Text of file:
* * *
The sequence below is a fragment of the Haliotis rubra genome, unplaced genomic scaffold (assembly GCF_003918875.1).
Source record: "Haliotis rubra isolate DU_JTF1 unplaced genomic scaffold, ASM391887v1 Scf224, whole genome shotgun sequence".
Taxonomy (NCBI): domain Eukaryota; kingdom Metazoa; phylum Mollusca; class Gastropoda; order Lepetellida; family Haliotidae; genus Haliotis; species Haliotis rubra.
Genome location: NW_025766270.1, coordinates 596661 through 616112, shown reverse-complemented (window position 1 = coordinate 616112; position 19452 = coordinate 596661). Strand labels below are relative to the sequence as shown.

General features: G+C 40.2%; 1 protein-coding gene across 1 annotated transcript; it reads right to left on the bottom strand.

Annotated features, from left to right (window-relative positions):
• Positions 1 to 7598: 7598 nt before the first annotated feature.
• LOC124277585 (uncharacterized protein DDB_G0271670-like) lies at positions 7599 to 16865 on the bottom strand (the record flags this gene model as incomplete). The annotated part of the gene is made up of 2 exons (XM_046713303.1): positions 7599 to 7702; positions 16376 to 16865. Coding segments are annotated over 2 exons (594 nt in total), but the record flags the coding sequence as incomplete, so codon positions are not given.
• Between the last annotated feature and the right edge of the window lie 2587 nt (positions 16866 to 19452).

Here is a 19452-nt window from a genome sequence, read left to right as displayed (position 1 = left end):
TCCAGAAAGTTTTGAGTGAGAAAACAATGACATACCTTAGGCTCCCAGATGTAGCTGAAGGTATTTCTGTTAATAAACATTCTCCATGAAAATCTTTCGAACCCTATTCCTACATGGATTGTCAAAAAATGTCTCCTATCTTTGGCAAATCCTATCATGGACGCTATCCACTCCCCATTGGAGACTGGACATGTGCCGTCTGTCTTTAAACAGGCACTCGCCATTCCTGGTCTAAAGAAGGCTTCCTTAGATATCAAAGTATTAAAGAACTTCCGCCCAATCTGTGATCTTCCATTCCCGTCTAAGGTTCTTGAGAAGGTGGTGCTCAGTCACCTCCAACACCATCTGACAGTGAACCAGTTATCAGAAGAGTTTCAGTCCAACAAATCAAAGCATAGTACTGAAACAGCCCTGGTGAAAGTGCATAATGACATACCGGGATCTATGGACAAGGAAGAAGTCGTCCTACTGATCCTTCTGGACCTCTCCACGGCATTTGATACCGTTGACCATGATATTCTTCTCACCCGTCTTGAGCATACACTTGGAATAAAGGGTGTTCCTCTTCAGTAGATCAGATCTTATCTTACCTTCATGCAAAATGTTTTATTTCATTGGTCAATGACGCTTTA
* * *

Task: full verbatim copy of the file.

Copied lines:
The sequence below is a fragment of the Haliotis rubra genome, unplaced genomic scaffold (assembly GCF_003918875.1).
Source record: "Haliotis rubra isolate DU_JTF1 unplaced genomic scaffold, ASM391887v1 Scf224, whole genome shotgun sequence".
Taxonomy (NCBI): domain Eukaryota; kingdom Metazoa; phylum Mollusca; class Gastropoda; order Lepetellida; family Haliotidae; genus Haliotis; species Haliotis rubra.
Genome location: NW_025766270.1, coordinates 596661 through 616112, shown reverse-complemented (window position 1 = coordinate 616112; position 19452 = coordinate 596661). Strand labels below are relative to the sequence as shown.

General features: G+C 40.2%; 1 protein-coding gene across 1 annotated transcript; it reads right to left on the bottom strand.

Annotated features, from left to right (window-relative positions):
• Positions 1 to 7598: 7598 nt before the first annotated feature.
• LOC124277585 (uncharacterized protein DDB_G0271670-like) lies at positions 7599 to 16865 on the bottom strand (the record flags this gene model as incomplete). The annotated part of the gene is made up of 2 exons (XM_046713303.1): positions 7599 to 7702; positions 16376 to 16865. Coding segments are annotated over 2 exons (594 nt in total), but the record flags the coding sequence as incomplete, so codon positions are not given.
• Between the last annotated feature and the right edge of the window lie 2587 nt (positions 16866 to 19452).

Here is a 19452-nt window from a genome sequence, read left to right as displayed (position 1 = left end):
TCCAGAAAGTTTTGAGTGAGAAAACAATGACATACCTTAGGCTCCCAGATGTAGCTGAAGGTATTTCTGTTAATAAACATTCTCCATGAAAATCTTTCGAACCCTATTCCTACATGGATTGTCAAAAAATGTCTCCTATCTTTGGCAAATCCTATCATGGACGCTATCCACTCCCCATTGGAGACTGGACATGTGCCGTCTGTCTTTAAACAGGCACTCGCCATTCCTGGTCTAAAGAAGGCTTCCTTAGATATCAAAGTATTAAAGAACTTCCGCCCAATCTGTGATCTTCCATTCCCGTCTAAGGTTCTTGAGAAGGTGGTGCTCAGTCACCTCCAACACCATCTGACAGTGAACCAGTTATCAGAAGAGTTTCAGTCCAACAAATCAAAGCATAGTACTGAAACAGCCCTGGTGAAAGTGCATAATGACATACCGGGATCTATGGACAAGGAAGAAGTCGTCCTACTGATCCTTCTGGACCTCTCCACGGCATTTGATACCGTTGACCATGATATTCTTCTCACCCGTCTTGAGCATACACTTGGAATAAAGGGTGTTCCTCTTCAGTAGATCAGATCTTATCTTACCTTCATGCAAAATGTTTTATTTCATTGGTCAATGACGCTTTA